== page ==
I have just finished writing a post for a lovely lass called Annie Love for Down Syndrome Awareness Month. It will be published in October at some point so I will check back in later on with the link.
I never really know where to start when I’m writing about Down syndrome and my experience of it as a sibling. All my life I feel like I’ve been forced into a position (of my own doing) to sugar coat things and combat all the negativity that surrounds disability. I never wanted people to think Emily couldn’t do things so I would scream positivity from the rooftops at anyone who would listen.
Now that I’m a bit older I feel like honesty is the way forward – acknowledging that things haven’t always been easy, but that doesn’t mean I would change anything about my life.
Becoming a mother has stirred something in me. Motherhood has taken me back to the very beginning… not just my daughters’ beginnings, but my own beginning too. Somehow parenthood and the pregnancy process has the ability to make you reflect on your own childhood, in ways which you never have previously. Pregnancy and the raw experience of it is where Down syndrome is created. During each of my three pregnancies I was acutely aware of the delicate nature of creating a human.
I was offered a number of tests during pregnancy, and it seemed like the world was trying to offer me the chance to style the perfect child. That if I found out that there was something missing, or if the child wasn’t exactly as I imagined, I could just start again. I can’t help but think, or hope, that if the community had a better understanding of Down syndrome it would help them to make decisions about their pregnancies, should the need arise. Without information and understanding a choice is not informed, it is made from a position of fear.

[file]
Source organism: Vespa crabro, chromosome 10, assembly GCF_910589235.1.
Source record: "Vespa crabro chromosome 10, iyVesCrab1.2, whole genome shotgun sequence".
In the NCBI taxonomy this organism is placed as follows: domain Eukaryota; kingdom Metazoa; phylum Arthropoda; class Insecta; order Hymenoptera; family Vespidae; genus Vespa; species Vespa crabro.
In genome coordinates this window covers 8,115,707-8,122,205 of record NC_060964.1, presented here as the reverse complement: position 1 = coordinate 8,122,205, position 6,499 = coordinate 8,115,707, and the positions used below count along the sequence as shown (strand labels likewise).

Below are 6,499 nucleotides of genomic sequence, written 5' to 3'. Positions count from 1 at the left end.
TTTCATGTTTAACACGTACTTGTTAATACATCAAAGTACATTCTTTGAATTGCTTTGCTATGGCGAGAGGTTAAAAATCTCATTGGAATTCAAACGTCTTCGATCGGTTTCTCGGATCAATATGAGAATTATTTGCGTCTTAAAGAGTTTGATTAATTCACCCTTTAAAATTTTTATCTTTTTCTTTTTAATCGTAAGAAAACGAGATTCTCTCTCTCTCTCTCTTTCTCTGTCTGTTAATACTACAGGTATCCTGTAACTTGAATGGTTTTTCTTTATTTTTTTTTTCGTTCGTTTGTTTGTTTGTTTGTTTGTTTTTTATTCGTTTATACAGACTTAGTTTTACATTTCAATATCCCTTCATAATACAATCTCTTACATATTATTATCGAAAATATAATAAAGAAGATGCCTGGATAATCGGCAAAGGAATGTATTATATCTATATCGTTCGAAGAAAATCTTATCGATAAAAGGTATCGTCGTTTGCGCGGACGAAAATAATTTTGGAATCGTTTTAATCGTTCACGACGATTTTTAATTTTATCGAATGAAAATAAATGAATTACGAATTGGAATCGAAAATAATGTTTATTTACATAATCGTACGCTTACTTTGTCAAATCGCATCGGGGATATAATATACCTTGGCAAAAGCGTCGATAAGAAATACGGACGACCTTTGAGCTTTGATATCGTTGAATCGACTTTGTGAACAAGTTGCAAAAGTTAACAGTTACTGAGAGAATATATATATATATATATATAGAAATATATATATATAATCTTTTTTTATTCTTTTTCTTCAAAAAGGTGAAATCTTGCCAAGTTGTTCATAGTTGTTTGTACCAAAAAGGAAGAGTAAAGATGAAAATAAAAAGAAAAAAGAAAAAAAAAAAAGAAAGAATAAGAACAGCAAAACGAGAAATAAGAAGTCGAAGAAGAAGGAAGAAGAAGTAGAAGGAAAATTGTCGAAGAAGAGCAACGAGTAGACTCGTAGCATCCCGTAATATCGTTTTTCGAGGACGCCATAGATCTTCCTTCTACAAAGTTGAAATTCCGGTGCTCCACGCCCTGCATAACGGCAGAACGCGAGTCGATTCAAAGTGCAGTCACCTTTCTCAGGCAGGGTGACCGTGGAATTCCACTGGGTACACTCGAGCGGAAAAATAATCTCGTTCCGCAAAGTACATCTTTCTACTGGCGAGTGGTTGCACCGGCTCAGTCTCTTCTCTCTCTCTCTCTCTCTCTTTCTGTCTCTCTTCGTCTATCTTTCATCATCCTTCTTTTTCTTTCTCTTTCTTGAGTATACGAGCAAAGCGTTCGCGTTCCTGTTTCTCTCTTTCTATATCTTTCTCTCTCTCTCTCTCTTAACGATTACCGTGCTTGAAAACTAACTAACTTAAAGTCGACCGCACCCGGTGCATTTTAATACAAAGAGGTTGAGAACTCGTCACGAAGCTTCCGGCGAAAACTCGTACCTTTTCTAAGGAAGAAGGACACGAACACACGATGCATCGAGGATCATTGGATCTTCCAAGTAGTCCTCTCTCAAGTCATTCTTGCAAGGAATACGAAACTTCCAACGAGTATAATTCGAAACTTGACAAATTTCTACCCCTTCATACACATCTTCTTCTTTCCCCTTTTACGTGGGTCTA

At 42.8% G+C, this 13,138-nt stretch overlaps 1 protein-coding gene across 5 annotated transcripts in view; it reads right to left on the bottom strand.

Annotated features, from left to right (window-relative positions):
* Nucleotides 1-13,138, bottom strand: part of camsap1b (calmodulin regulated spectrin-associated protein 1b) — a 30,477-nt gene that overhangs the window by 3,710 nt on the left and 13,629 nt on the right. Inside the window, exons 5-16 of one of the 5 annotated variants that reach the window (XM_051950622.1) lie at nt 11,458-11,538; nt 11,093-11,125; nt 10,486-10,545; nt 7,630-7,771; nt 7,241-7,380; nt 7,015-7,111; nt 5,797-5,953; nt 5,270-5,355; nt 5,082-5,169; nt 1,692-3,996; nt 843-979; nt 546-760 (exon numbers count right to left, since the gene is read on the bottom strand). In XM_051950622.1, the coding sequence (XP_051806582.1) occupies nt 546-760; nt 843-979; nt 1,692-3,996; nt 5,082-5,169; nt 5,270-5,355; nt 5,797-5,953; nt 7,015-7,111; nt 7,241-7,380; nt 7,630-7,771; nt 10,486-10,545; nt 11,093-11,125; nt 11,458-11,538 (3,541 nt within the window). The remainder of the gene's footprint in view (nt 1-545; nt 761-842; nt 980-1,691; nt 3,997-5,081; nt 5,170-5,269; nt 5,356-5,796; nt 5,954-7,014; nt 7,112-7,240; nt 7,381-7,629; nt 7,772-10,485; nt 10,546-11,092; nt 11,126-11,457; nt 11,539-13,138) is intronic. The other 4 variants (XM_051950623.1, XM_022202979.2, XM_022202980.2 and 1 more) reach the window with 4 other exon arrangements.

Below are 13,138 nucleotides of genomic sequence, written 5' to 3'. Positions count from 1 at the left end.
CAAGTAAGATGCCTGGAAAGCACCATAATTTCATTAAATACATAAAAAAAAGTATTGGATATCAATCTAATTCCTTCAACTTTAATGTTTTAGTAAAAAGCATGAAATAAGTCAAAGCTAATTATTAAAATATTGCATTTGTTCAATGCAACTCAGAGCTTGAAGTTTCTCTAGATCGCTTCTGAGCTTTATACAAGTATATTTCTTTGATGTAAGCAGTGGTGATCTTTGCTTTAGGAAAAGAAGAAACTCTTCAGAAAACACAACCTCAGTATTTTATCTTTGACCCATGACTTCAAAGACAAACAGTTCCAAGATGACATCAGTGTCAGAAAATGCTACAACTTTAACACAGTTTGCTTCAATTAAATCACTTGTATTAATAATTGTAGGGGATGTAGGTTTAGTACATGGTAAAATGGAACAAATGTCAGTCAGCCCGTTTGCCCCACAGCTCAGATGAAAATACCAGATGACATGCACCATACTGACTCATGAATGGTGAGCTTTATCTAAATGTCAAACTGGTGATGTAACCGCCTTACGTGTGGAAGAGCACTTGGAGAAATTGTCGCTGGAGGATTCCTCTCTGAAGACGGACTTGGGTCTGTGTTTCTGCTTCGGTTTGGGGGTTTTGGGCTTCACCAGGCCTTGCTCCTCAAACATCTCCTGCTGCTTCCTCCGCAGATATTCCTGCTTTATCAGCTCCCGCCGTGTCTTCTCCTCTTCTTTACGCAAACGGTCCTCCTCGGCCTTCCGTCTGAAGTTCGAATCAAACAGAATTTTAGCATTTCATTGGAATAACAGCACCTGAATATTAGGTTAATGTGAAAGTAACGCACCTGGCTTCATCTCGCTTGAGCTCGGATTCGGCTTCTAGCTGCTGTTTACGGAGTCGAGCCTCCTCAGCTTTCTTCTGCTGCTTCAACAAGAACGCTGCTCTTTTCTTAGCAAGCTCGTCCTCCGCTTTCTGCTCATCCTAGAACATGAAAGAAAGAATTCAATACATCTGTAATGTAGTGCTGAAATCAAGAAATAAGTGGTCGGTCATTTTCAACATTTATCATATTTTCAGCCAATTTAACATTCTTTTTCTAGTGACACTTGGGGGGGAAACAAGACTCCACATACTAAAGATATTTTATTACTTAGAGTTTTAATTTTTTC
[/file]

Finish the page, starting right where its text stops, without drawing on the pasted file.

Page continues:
I didn’t have prenatal screening for Down syndrome during my pregnancies. I don’t think this is the right choice for everyone, it was just my choice. And given my lifelong experience with Down syndrome, along with a degree and career in the disability sector, I can confidently say it was an informed choice.
It worried me that during this process where I made decisions about which tests to take, and which to dismiss, I was given such little explanation of my options. I certainly wasn’t given any information about Down syndrome. I can’t imagine ever taking a test without knowing the reason why. I want to know: what am I trying to protect myself and my baby from, and why? I believe it is with information and understanding that better decisions can be made.
I hope that during the World Down Syndrome Awareness Month people can learn a bit more about Down syndrome – not just the flashy and the good and the cheerful and the “UP NOT DOWN!” and so on, but the somber side of Down syndrome as well. I hope people can learn to view people with Down syndrome as rounded, full and diverse individuals. I hope that with a little more understanding they can make better and informed choices during and after pregnancy. I hope it helps to dispel some of the fear.
Life would be so boring if we were all the same.